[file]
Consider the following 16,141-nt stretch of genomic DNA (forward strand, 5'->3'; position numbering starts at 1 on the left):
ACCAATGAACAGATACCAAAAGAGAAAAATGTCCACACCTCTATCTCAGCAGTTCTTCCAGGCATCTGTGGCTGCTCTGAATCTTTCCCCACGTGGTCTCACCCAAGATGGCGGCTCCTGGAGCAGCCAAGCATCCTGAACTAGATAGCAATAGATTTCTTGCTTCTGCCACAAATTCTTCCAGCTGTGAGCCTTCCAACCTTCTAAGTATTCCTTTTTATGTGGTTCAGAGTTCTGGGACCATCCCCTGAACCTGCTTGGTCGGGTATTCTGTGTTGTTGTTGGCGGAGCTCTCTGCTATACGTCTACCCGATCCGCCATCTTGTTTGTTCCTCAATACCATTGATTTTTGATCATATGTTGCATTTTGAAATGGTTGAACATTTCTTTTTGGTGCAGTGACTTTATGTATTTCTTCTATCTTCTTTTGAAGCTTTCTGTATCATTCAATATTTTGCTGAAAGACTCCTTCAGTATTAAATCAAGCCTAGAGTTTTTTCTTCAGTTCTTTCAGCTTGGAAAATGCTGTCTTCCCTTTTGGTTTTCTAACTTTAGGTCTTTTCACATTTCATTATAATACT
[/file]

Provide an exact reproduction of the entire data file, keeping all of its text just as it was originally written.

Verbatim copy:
Consider the following 16,141-nt stretch of genomic DNA (forward strand, 5'->3'; position numbering starts at 1 on the left):
ACCAATGAACAGATACCAAAAGAGAAAAATGTCCACACCTCTATCTCAGCAGTTCTTCCAGGCATCTGTGGCTGCTCTGAATCTTTCCCCACGTGGTCTCACCCAAGATGGCGGCTCCTGGAGCAGCCAAGCATCCTGAACTAGATAGCAATAGATTTCTTGCTTCTGCCACAAATTCTTCCAGCTGTGAGCCTTCCAACCTTCTAAGTATTCCTTTTTATGTGGTTCAGAGTTCTGGGACCATCCCCTGAACCTGCTTGGTCGGGTATTCTGTGTTGTTGTTGGCGGAGCTCTCTGCTATACGTCTACCCGATCCGCCATCTTGTTTGTTCCTCAATACCATTGATTTTTGATCATATGTTGCATTTTGAAATGGTTGAACATTTCTTTTTGGTGCAGTGACTTTATGTATTTCTTCTATCTTCTTTTGAAGCTTTCTGTATCATTCAATATTTTGCTGAAAGACTCCTTCAGTATTAAATCAAGCCTAGAGTTTTTTCTTCAGTTCTTTCAGCTTGGAAAATGCTGTCTTCCCTTTTGGTTTTCTAACTTTAGGTCTTTTCACATTTCATTATAATACT